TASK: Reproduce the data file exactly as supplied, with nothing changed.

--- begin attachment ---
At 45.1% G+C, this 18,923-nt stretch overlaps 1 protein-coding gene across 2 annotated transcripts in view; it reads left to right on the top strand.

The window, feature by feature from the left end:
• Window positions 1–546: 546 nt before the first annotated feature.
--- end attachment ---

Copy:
At 45.1% G+C, this 18,923-nt stretch overlaps 1 protein-coding gene across 2 annotated transcripts in view; it reads left to right on the top strand.

The window, feature by feature from the left end:
• Window positions 1–546: 546 nt before the first annotated feature.